Final Fantasy 7 Rebirth has a lot to fix from the remake

After Final Fantasy 7 Remake made significant changes to the story and character arcs of the original release in 2020, Rebirth is being expanded into its own version of the Remake’s continuity. Will Rebirth carve its own path into a parallel Final Fantasy universe or undo some of the controversial choices made in the remake?

Despite development issues that involved a complete overhaul by the development team, the game was released in 2020 to mostly positive reception. How will Final Fantasy 7 Rebirth continue from here? Before even talking about Rebirth, it’s probably best to go through Remake’s various changes and what a sequel actually entails.


The criticism of the Final Fantasy VII Remake story needs to be repeated. Starting with the little things, Sephiroth is in the game. While Sephiroth is a popular villain that people were looking forward to seeing in Remake, his overexposure took away a lot of the specialty he had in the original. In the original, Sephiroth was built up over ten hours of gameplay. You were slowly introduced to his relationship with Cloud, learning more about his character through his actions than anything he said to any other character or did in front of you. No matter what they made him do in Remake, having him appear so frequently would always detract from his mystique. It’s possible to correct this change with the following two entries, but for players who haven’t played the original Final Fantasy VII it probably won’t have the same effect.

Another big change that could pose a problem is sector 7 disk falling off. Shinra wants to remove the Avalanche faction and destroy their reactors by completely taking out the sector they are hiding in (and killing tens of thousands of people in the process). In the original, this is portrayed with a masterful shot of the interior of one of Sector 7’s slum houses, with a wide shot showing both a television news program and the upper part of the sector. The newscaster reacts to the disk falling while destroying the entire sector outside. The remake version of this shows the plate just coming off the frame (with a hilariously inappropriate Cait Sith cameo). If you haven’t played the original, that cameo means absolutely nothing and the game doesn’t bother to explain what you’re seeing.

The game struggled to find a healthy mix of original story content and new additions. Each time a major change is made from the original Final Fantasy 7, a ghostly creature that travels in packs called “The Whispers” prevents the main characters from progressing to a certain point or even trying to kill secondary characters, the dead were far away earlier in the original game. Using the whisper as a plot device to halt the story whenever a drastic change occurs is thematically interesting, but it halts the story and the player’s interest in it as well. Not to mention that whispering doesn’t seem very interesting to the characters when they’re not on screen.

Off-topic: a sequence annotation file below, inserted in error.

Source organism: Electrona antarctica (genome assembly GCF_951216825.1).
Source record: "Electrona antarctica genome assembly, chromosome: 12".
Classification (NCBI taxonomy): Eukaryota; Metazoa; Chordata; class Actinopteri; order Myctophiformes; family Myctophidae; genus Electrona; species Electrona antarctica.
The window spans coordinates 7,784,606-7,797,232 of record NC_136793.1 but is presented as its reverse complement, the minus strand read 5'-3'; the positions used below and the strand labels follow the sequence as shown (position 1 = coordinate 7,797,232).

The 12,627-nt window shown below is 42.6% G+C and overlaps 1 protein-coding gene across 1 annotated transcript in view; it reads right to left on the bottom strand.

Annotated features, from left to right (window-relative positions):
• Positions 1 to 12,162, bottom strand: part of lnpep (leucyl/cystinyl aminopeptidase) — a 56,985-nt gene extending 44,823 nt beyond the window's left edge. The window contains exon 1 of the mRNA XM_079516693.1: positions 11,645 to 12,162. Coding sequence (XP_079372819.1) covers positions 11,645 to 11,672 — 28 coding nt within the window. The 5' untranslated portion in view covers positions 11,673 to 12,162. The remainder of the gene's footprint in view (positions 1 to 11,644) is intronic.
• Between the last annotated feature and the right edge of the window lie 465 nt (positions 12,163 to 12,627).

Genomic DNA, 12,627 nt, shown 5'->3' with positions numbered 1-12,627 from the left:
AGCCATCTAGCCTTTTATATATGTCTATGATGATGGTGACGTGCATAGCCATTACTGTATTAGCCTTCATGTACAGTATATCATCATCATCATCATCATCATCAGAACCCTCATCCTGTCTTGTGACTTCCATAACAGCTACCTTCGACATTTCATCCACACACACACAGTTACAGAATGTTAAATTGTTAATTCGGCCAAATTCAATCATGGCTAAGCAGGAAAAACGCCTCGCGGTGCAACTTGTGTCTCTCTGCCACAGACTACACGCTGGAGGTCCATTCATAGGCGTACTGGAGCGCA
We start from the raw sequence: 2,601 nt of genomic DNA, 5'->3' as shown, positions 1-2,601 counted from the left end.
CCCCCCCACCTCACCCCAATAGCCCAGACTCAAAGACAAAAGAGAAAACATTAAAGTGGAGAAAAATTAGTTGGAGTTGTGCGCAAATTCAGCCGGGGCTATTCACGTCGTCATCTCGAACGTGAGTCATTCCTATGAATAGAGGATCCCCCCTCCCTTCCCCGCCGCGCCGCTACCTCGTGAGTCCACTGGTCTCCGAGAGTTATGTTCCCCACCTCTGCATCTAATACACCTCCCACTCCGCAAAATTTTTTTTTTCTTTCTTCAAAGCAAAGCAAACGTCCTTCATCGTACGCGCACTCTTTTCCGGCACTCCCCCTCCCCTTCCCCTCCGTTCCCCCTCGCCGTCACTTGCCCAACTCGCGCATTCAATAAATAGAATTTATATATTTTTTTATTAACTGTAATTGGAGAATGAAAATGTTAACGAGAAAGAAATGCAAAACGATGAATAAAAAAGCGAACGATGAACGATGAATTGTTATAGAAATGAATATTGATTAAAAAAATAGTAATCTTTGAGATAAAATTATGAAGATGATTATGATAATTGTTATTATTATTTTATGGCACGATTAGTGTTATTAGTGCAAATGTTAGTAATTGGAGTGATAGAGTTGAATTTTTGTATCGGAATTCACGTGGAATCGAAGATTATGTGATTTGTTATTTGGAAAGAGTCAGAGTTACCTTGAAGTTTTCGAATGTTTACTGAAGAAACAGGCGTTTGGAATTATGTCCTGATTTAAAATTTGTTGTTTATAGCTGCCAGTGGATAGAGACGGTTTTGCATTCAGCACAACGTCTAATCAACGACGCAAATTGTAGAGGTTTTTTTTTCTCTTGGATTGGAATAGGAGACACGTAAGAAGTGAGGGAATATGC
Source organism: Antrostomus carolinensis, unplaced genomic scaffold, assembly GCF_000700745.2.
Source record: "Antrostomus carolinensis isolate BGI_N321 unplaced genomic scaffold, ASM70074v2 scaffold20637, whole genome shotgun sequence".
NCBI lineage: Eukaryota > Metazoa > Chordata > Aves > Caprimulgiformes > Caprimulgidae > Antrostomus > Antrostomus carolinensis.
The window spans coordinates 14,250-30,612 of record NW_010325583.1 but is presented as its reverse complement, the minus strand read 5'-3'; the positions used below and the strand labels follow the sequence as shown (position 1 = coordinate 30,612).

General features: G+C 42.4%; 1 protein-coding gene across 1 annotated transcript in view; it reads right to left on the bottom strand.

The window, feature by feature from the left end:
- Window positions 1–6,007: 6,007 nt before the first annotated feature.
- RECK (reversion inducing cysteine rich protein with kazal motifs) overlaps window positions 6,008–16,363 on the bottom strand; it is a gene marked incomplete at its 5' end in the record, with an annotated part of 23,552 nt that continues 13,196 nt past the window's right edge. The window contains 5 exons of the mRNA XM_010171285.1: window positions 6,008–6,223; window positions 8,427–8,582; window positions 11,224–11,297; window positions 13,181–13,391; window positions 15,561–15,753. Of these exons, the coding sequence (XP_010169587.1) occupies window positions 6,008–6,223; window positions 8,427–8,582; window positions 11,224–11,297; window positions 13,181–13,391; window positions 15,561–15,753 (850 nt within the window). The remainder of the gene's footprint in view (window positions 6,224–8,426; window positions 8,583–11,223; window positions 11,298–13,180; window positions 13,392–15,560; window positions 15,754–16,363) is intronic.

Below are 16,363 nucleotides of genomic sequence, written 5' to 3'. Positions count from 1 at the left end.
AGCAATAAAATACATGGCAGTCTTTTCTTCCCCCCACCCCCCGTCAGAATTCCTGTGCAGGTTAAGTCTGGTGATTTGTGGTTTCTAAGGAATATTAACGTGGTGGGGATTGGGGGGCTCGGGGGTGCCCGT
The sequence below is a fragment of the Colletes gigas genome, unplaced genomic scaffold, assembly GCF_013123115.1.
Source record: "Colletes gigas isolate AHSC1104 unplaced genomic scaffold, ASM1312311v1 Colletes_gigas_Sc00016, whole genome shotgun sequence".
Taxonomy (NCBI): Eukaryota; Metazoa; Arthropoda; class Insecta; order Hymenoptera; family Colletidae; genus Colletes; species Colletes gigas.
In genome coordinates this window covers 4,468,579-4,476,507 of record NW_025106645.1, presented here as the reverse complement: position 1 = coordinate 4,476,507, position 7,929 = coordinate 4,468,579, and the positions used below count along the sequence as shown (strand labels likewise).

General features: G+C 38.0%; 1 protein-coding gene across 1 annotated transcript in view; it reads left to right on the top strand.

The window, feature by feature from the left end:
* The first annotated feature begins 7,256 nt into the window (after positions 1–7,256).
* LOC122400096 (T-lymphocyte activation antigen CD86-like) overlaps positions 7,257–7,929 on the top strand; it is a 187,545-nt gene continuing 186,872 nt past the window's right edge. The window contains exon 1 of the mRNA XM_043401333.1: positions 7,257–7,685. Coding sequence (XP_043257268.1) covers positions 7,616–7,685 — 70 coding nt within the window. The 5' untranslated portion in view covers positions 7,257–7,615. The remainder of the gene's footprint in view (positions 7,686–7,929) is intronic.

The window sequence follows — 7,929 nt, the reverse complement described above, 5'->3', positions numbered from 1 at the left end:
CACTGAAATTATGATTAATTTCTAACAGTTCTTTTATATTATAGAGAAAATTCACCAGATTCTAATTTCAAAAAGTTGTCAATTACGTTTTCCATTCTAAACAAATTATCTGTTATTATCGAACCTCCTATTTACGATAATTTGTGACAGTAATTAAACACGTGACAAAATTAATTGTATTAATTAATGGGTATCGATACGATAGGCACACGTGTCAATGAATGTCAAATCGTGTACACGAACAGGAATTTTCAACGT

The remake itself was plagued with padded content, including revisiting old areas, loads of ill-conceived side quests, and time-consuming mechanics like moving shipping containers with a giant hand. However, Tetsuya Nomura hasn’t had the best track record lately. Both Kingdom Hearts III and the more recent Stranger of Paradise are proving to be quite divisive. It’s hard to say exactly how much Rebirth will change. The Rebirth trailer features Cloud and Sephiroth visiting Nibelheim from the original game, in addition to the expected nods to the fact that this game is set in its own universe from this point forward. Narratively, Square Enix can do whatever they want with the game’s story from this point forward.

Anyway, what about Final Fantasy 7 Rebirth?

In Nomura’s defense, he claimed he simply wanted to rewrite the story of the PS1 game, while Yoshinori Kitase, the director of the original, wanted far more drastic changes in the reboot. It’s hard to imagine what more could have changed if Kitase had been chosen to direct the remake, but what’s probably best for this new trilogy is that they have the flexibility to customize what they want in the future. With the Whispers removed from the plot at the end of Remake and the game’s final scene teasing how different this new reality is, the door is wide open to see a drastically different version of Final Fantasy 7, one that it will be be made or broken, however much Rebirth wants to deviate from its roots. Final Fantasy 7 Rebirth has a lot to fix from the remake

Lindsay Lowe

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